Your metal detector sounds. It seems like you’ve found a coin, but when you pull it out of the ground, it looks like it could be gold. Maybe you’ve found something that looks like gold with a gold panning kit or gold sluice and you want to verify the item.
There are 5 simple tests that you can use to determine if you’ve got real gold or an imposter in your hands.
#1. If it’s and item you’ve found, look for stamps, marks, or other gold indications.
Almost all gold products are stamped or marked with what is called a “hallmark.” This indicates the purity of the gold that was used. You’ll find it on the inside of a ring, on the clasp of a necklace chain, or noted on a coin, bar, or other produced item. Look for a number that is followed by the abbreviation for karat for gold items produced in the US: “K.”
Gold created internationally has a percentage expressed as a stamp or mark instead to indicate its purity. A 24K item from Europe, for example, would likely be stamped “.999.”
#2. Use nitric acid.
If the gold doesn’t have a mark of you’ve been panning for gold, then you can use nitric acid to see if the gold is real. Make a small scratch on the metal and place a drop of nitric acid into the scratch. Real gold will not cause a reaction with the acid. If it is another metal, however, then you may see the item begin to turn green.
Even gold-plated jewelry turns green or will leave a substance that looks like milk on the item.
We recommend this precious metals testing kit from GTS to verify you’ve found gold using this method.
#3. Use the liquid foundation test.
Gold products will not leave streaks when a liquid foundation and makeup powder is applied to the skin. Apply the liquid foundation and powder to the arm (some might advise that you use your forehead, but that is ridiculous). Then rub the suspected gold item over the area of makeup. Items that are not gold tend to leave a black streak behind in the makeup.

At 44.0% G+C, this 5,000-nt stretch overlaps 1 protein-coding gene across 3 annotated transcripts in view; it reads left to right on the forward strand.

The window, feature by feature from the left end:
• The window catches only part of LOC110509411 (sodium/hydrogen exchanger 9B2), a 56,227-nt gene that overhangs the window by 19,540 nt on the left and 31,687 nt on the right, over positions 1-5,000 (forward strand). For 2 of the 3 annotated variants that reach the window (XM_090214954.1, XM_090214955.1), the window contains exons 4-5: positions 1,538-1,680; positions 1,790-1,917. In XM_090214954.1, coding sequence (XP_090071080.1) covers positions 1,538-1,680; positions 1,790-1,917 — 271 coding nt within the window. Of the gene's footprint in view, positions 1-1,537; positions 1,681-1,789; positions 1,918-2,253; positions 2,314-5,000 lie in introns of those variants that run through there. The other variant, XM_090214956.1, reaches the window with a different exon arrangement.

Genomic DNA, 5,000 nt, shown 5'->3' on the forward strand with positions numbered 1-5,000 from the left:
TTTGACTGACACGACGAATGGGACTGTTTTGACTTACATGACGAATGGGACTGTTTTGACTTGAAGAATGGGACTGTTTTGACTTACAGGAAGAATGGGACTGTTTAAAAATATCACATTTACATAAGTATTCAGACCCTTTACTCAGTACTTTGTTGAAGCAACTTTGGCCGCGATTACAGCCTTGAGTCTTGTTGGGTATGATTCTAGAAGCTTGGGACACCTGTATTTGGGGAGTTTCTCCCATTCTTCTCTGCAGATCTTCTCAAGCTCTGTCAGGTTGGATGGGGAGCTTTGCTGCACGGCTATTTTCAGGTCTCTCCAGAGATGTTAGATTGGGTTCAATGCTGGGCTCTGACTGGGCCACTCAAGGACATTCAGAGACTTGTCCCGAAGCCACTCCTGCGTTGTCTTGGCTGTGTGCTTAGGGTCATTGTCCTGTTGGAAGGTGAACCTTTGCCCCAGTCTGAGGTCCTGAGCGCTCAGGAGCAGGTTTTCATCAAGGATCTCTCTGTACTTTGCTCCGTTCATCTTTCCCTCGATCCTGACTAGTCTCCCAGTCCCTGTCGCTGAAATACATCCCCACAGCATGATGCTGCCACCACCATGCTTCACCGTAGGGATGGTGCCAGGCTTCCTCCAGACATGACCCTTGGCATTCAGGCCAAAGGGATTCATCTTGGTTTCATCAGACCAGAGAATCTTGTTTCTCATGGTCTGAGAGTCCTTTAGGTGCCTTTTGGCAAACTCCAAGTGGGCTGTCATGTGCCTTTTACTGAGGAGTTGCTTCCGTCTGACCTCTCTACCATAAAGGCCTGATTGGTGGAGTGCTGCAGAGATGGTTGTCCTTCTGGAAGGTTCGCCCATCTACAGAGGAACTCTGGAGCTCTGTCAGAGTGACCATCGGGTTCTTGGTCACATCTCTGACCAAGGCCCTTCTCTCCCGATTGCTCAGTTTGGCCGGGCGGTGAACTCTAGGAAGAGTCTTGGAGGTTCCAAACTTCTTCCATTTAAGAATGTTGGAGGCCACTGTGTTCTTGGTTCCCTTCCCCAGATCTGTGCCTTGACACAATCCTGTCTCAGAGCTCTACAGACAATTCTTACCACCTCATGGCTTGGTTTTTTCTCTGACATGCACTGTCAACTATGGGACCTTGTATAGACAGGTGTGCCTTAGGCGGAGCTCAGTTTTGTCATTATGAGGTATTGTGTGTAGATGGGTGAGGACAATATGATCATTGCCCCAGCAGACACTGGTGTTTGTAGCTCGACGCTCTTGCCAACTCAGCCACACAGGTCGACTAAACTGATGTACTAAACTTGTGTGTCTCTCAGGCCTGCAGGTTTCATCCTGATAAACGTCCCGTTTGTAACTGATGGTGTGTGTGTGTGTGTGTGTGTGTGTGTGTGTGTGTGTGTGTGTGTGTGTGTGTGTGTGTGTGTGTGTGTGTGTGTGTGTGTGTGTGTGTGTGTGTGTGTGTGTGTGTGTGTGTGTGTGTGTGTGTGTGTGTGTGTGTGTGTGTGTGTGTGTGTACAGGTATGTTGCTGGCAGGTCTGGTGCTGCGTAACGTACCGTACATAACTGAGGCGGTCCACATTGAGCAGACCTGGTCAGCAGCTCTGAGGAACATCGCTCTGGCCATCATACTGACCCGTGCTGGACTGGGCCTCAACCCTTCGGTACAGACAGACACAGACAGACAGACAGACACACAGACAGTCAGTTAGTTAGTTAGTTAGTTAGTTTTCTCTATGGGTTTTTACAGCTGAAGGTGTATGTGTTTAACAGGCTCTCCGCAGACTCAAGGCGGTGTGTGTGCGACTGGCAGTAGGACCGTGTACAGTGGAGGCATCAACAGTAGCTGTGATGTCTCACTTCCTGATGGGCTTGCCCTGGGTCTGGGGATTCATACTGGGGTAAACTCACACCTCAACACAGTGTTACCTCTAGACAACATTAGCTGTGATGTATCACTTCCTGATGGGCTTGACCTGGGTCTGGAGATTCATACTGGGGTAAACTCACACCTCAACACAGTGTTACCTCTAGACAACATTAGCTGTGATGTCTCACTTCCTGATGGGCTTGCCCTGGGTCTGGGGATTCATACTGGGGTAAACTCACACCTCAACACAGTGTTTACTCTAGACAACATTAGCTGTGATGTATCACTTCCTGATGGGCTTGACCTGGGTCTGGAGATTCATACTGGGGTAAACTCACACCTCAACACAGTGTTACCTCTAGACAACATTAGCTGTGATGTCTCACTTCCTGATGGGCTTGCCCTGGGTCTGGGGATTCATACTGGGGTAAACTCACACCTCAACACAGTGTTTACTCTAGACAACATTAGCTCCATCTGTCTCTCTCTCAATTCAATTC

This only works when an individual has lower than normal iron levels in their blood.
#4. Use a bucket of water or a magnet to verify the item.
Gold is not magnetic. If your item is attracted to a magnet, then it isn’t likely a gold item.
Gold is also a heavy metal. If the item is real gold, then it should sink when it is placed in a bucket of water. That’s why gold panning kits or sluices are so effective at what they do.
A strong magnet, not your standard kitchen magnet, is your best option for this testing method. We recommend these Grade 8 discs from Tuff Magnets to get the job done.
#5. Have the item professionally appraised.
If you’ve used these methods and are not 100% sure that the item you’ve found is gold, then take it to a local professional appraiser with a long-standing reputation of honesty and helpfulness. A small fee may be charged for the service, but it will give you the answer you need.
Knowing how to tell if gold is real can be easy when you have the right tools available to you. When in doubt, a professional can help as well. That way you can know if you have found a real treasure while metal detecting.